“The Internet changed everything,”said Lucas Wang, founder of HWTrek, a funding platform for hardware projects, at the Computex Forum. The Internet has not simply changed industries but supply chains too, he added. Taiwan-based ODM and OEM manufactories industries, which have been dominated by Wintel, would gradually see their roles diminished in the new field, forecast Wang. Instead, smaller businesses in China’s Shenzen, including Alibaba or many other agents could take over their place, he noted.
The Internet generation emphasizes speed. Businesses that first satisfy the needs of consumers are likely to gain most advantages in the market. Under this trend, the process of releasing new products has to be further simplified because being fast is everything. Many startups in the United States spend only seven to eight months on a new product before bringing them to the market, according to Wang. In the past, it could take longer than that simply to go from coming up with an idea to submitting it to manufacturers.
Take Oculus Rift, a wearable device for 3D gaming, for example. Its developer was bought by Facebook for US$200 million less than two years of establishment. Developed by University of Toronto, the other product known as Myo is an armband that detects gestures through muscles of the arm. Its pre-order revenue totals US$3.7 million in less than two years as well.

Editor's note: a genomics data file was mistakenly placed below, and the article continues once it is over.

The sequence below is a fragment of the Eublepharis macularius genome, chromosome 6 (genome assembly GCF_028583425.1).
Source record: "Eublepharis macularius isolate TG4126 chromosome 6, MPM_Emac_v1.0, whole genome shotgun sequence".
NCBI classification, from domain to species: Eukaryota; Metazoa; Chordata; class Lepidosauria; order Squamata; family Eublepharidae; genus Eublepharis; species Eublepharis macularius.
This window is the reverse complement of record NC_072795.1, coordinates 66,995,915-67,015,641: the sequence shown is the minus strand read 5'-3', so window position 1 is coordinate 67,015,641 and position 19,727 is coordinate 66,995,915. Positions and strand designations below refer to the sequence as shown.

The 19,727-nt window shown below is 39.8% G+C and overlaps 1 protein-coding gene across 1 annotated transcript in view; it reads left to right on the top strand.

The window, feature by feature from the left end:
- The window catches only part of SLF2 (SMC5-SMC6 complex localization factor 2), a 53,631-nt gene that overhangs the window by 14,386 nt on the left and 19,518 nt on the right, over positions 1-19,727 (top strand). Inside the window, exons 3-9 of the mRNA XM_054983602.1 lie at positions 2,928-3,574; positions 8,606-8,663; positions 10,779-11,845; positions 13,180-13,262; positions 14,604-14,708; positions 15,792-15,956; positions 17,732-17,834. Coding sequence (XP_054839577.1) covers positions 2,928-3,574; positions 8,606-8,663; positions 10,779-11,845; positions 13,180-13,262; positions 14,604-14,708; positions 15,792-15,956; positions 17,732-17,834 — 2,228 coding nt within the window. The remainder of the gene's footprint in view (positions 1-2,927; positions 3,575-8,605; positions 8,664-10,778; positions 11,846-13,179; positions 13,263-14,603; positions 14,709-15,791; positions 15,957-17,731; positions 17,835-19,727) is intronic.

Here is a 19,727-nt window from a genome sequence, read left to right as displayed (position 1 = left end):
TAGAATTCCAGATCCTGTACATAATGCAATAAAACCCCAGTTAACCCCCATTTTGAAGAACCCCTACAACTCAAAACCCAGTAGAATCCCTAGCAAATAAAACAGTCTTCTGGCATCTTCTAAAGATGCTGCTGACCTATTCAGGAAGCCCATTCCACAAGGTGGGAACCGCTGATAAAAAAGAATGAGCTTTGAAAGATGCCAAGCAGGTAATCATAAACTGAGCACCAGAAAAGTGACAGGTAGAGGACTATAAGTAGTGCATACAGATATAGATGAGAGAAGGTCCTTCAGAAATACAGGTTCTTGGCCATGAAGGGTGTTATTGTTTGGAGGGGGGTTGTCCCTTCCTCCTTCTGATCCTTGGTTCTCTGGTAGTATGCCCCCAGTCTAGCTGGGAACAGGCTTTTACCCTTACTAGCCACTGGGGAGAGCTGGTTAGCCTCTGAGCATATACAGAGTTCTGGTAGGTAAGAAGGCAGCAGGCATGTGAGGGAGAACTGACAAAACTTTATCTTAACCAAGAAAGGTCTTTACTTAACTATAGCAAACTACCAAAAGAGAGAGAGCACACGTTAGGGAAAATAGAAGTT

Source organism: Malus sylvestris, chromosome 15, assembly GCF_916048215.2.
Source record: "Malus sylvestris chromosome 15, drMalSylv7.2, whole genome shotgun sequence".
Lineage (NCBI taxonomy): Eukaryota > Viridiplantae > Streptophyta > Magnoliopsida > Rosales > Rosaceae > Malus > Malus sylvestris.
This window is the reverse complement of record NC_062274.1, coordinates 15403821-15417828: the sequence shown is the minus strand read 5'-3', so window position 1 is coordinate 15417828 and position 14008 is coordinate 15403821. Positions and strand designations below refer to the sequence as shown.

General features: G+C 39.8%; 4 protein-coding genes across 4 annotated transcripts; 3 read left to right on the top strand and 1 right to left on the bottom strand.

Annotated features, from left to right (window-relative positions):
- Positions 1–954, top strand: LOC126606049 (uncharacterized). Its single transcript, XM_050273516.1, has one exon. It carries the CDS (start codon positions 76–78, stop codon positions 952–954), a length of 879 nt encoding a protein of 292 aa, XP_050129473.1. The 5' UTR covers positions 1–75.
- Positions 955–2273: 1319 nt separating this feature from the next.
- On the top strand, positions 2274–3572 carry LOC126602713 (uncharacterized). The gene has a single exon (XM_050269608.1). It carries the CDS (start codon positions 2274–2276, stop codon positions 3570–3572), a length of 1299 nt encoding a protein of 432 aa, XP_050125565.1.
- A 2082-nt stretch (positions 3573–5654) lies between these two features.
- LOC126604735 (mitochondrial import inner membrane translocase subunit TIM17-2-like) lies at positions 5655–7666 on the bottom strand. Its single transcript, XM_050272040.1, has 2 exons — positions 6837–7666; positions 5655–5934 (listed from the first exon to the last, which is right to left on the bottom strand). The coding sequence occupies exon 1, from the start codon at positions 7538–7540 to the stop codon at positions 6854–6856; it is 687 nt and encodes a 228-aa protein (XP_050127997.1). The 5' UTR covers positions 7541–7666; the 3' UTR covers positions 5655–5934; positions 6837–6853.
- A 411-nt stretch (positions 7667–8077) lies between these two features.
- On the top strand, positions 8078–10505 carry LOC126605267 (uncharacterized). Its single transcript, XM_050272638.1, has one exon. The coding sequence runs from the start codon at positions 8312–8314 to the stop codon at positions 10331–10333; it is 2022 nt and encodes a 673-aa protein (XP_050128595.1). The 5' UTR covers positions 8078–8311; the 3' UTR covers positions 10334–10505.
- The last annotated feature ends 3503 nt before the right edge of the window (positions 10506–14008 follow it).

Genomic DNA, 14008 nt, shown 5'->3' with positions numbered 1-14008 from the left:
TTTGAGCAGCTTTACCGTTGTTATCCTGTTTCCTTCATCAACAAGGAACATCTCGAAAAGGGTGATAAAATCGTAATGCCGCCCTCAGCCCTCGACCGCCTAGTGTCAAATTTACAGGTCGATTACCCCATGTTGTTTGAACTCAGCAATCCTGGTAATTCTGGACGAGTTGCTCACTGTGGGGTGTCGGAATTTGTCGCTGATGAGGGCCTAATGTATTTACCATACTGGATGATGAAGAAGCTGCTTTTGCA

Products developed based on the Internet become the market winner without any signs and so quickly that competitors can hardly react. Take China-made Moji Weather for example. The hugely popular weather forecast mobile app in China had only one more extra features than its counterparts – the air quality forecast covering all county-level cities in the country. The app recorded 300 million installs and daily users of 100 million. To tap into the popularity, the developer released an air quality sensor that costs 999 renminbi yuan.
Many online tools are the forces behind products’ rapid release, including a popular public fundraising site Kickstarter. Over 100,000 products have raised funds on this platform that totally changed customers and channels since its launch three years ago. The funds secured on the site totaled US$550 million, with more than 6,000 hardware projects accounting for 30% of the total amount. Wang’s HWTrek is also a significant tool that helps to accelerate hardware project matching.
What’s special about hardware products in the Internet era? Five things to look for are “materialization of fashion,” “user interface,” ”supremacy of consumers,” “hardware plus services” and “business value of big data,” Wang pointed out. Wintel’s market share first surged from 23% in 1993 to 98% between 1998 and 2005, but dropped to 35% in 2012. The fluctuation means that it no longer has absolute dominance and everyone gets a chance. As long as one makes good use of different kinds of online tools and resources, it is not as difficult as imagined to stand tall on the world stage.